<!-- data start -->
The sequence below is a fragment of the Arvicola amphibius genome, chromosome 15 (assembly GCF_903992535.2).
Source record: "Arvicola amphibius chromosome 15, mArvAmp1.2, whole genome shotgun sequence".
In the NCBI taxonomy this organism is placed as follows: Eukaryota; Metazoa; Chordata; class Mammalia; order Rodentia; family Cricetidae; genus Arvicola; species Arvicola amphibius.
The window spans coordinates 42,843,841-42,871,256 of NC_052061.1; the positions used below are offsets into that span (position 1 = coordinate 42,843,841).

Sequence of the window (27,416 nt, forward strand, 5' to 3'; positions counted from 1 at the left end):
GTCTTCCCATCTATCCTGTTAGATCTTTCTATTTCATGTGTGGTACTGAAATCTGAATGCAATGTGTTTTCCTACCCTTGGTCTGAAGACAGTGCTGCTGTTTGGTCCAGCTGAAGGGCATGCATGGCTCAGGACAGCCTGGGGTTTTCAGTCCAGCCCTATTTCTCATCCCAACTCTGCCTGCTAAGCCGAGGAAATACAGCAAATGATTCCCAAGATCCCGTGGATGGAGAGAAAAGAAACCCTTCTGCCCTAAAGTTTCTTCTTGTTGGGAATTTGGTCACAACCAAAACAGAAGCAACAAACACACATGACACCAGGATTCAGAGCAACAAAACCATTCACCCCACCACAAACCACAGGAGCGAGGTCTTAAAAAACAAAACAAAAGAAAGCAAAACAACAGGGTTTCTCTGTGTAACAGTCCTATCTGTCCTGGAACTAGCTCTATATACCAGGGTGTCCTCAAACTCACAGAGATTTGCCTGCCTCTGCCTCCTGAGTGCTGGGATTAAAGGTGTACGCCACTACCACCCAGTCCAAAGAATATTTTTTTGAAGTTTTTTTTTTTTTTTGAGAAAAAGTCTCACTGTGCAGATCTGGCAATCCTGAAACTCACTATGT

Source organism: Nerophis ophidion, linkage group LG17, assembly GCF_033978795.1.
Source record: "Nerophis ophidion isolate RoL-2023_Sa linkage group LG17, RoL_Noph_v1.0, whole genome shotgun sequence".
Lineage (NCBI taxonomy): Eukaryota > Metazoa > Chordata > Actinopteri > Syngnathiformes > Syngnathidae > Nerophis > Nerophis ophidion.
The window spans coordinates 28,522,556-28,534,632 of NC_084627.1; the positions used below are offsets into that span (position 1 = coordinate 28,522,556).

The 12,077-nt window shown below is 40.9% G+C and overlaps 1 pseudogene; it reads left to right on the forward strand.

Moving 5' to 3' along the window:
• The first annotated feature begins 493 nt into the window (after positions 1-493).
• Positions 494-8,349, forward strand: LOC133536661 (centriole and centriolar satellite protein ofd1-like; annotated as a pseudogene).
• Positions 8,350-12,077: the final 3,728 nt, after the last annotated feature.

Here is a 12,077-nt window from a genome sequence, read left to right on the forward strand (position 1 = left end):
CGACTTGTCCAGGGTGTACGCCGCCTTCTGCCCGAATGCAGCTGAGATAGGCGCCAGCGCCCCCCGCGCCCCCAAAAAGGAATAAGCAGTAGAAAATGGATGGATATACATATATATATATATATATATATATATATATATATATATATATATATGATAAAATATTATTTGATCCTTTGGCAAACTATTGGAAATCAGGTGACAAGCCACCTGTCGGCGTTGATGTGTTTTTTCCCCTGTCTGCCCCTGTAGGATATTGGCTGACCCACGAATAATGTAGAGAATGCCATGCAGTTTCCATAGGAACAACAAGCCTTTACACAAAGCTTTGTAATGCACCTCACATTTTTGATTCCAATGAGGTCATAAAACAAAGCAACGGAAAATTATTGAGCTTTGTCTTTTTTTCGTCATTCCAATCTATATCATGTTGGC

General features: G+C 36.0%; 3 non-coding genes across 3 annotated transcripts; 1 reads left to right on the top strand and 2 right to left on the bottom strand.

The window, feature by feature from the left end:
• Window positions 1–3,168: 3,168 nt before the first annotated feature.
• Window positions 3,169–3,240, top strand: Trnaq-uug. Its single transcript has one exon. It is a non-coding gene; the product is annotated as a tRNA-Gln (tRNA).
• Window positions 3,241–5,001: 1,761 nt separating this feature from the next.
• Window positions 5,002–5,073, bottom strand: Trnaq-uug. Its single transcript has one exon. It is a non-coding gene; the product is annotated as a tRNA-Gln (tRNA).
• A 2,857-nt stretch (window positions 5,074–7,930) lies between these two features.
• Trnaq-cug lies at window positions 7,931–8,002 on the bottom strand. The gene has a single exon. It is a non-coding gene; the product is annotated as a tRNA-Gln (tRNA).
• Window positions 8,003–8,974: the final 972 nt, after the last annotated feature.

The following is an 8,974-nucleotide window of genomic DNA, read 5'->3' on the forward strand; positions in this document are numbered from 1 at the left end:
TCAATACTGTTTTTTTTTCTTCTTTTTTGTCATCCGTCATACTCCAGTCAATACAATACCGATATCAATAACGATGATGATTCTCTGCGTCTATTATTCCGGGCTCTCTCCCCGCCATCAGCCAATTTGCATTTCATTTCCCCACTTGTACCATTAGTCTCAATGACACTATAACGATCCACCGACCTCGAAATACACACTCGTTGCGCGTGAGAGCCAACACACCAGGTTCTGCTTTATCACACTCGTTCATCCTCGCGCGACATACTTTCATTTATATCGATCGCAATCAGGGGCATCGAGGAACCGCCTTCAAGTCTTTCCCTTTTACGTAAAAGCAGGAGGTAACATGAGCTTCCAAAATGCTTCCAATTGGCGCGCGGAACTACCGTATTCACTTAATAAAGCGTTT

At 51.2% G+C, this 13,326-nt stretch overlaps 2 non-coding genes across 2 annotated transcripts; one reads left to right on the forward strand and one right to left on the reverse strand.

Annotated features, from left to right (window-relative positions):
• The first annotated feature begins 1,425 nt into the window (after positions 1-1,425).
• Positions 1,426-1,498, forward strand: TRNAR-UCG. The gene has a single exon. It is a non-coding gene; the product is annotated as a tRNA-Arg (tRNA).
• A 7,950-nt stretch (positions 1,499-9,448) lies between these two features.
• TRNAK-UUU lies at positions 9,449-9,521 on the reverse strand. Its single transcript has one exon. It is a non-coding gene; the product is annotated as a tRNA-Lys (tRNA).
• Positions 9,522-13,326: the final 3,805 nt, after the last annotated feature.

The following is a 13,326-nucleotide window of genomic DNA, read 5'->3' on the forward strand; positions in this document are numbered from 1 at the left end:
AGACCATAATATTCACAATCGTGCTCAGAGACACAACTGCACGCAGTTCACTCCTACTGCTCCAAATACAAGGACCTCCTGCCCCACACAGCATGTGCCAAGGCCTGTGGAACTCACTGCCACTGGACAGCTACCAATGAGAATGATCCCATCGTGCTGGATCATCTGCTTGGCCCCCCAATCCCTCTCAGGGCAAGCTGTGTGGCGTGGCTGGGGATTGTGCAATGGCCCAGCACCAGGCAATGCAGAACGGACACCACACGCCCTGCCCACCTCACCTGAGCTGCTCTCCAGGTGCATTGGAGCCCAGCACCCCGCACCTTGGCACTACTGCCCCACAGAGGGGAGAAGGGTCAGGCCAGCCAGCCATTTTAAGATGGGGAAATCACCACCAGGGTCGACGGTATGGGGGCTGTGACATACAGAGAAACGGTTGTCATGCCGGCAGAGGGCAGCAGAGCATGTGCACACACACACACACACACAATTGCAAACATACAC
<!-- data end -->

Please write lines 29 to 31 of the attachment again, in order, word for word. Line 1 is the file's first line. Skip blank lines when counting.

At 51.2% G+C, this 13,326-nt stretch overlaps 2 non-coding genes across 2 annotated transcripts; one reads left to right on the forward strand and one right to left on the reverse strand.

Annotated features, from left to right (window-relative positions):
• The first annotated feature begins 1,425 nt into the window (after positions 1-1,425).